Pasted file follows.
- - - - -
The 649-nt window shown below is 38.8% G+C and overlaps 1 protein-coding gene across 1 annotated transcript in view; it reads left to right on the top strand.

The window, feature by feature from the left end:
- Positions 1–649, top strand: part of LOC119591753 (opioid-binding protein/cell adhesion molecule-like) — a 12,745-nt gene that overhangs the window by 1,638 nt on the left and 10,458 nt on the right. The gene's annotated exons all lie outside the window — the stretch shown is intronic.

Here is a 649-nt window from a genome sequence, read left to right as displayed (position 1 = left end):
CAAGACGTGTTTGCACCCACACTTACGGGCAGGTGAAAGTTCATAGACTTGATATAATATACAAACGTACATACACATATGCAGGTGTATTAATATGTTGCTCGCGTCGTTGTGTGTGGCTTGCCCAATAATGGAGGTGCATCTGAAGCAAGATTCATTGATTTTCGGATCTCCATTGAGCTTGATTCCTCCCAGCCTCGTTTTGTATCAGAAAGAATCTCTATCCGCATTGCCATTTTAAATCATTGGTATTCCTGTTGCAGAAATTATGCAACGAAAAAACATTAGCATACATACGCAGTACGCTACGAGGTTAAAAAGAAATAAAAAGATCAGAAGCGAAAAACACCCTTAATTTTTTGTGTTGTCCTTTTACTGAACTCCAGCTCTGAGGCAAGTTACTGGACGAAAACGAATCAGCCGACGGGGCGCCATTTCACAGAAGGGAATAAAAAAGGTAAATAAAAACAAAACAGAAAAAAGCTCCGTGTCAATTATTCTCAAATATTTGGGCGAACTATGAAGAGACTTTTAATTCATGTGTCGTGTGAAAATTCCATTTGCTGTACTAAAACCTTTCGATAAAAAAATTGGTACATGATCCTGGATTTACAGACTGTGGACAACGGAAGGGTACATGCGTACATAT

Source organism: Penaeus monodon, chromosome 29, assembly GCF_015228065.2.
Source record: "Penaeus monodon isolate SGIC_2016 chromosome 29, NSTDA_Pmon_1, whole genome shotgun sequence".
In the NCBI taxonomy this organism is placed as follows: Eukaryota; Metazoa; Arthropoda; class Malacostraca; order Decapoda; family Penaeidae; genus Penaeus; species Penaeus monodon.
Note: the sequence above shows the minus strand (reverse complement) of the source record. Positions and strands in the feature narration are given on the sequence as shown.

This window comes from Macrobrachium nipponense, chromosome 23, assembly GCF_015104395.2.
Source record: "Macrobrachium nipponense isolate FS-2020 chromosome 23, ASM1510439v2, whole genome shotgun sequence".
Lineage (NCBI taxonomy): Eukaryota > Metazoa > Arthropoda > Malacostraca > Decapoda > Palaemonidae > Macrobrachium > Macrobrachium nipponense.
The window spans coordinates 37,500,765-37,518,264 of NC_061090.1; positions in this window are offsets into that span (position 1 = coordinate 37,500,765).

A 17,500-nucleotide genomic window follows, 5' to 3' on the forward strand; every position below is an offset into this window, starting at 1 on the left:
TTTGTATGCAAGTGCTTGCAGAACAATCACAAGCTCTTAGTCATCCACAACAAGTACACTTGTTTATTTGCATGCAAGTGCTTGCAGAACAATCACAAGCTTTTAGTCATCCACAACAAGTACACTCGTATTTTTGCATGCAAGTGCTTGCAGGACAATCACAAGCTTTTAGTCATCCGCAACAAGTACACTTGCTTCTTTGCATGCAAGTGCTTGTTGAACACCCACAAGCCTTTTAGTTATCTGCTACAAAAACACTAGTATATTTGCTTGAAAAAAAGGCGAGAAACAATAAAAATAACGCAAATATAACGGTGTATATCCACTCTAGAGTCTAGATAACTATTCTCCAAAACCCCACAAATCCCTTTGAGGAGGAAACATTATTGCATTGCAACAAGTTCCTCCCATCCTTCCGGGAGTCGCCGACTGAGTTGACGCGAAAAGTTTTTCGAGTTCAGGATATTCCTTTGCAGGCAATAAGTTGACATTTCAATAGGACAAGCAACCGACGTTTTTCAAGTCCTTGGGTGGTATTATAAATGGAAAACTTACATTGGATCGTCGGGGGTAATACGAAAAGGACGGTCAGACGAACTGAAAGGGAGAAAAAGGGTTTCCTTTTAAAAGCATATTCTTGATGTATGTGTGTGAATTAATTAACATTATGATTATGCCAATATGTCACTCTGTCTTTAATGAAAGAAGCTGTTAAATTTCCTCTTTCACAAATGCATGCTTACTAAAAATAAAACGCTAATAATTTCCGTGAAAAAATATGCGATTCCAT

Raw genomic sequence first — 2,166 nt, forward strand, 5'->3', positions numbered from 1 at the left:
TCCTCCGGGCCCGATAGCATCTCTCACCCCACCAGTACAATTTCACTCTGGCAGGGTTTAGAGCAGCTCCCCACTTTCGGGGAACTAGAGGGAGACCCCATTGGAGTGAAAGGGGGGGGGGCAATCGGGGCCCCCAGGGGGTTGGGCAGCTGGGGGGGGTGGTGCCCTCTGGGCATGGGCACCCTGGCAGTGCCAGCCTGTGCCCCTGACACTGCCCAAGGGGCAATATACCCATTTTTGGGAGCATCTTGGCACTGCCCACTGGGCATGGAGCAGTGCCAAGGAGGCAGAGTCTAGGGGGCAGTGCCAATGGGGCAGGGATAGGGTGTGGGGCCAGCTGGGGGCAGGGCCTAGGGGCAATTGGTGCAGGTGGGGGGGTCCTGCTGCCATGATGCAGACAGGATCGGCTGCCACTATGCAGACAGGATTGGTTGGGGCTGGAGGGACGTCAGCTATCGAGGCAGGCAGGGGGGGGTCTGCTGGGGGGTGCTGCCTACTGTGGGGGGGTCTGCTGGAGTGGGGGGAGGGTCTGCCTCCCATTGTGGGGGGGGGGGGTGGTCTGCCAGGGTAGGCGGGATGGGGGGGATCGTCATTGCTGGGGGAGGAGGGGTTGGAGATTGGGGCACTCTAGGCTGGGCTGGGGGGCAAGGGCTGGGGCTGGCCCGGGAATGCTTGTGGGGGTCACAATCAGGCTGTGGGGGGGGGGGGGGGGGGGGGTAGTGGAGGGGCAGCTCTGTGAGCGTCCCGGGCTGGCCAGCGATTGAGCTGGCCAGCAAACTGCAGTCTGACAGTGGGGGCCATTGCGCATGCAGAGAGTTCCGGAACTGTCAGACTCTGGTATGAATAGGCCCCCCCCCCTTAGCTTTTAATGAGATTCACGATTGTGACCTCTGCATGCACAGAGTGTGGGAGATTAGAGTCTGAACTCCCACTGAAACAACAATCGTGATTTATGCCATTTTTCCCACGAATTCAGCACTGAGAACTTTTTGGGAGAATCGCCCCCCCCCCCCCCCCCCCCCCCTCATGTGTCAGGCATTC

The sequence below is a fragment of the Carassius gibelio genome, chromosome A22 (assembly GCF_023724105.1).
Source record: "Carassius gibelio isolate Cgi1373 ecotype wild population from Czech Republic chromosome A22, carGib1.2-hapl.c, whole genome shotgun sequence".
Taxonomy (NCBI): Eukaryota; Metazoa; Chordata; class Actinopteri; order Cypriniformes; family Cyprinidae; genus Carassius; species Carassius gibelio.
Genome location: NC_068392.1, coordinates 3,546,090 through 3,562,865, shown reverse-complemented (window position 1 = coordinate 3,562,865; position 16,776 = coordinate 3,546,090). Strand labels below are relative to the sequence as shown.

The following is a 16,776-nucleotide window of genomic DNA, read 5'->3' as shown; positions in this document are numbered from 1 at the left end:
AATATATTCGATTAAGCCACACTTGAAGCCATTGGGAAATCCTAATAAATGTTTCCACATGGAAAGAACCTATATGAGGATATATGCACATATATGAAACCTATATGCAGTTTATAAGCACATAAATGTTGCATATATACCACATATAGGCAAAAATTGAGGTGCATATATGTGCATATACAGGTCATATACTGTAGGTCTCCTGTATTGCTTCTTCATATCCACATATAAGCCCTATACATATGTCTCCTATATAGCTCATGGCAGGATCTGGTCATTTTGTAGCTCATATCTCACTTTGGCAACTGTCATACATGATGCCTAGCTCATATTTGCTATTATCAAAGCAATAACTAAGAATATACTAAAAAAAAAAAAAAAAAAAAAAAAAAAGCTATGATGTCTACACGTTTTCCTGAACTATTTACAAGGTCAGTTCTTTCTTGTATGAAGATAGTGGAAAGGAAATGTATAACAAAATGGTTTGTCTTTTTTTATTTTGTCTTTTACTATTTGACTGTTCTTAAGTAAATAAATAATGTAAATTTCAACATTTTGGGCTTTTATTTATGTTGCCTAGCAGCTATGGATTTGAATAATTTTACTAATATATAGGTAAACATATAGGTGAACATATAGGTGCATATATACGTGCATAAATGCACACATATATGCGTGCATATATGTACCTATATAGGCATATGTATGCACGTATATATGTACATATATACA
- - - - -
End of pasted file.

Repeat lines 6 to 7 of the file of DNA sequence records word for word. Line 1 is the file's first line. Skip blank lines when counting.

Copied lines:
Source organism: Penaeus monodon, chromosome 29, assembly GCF_015228065.2.
Source record: "Penaeus monodon isolate SGIC_2016 chromosome 29, NSTDA_Pmon_1, whole genome shotgun sequence".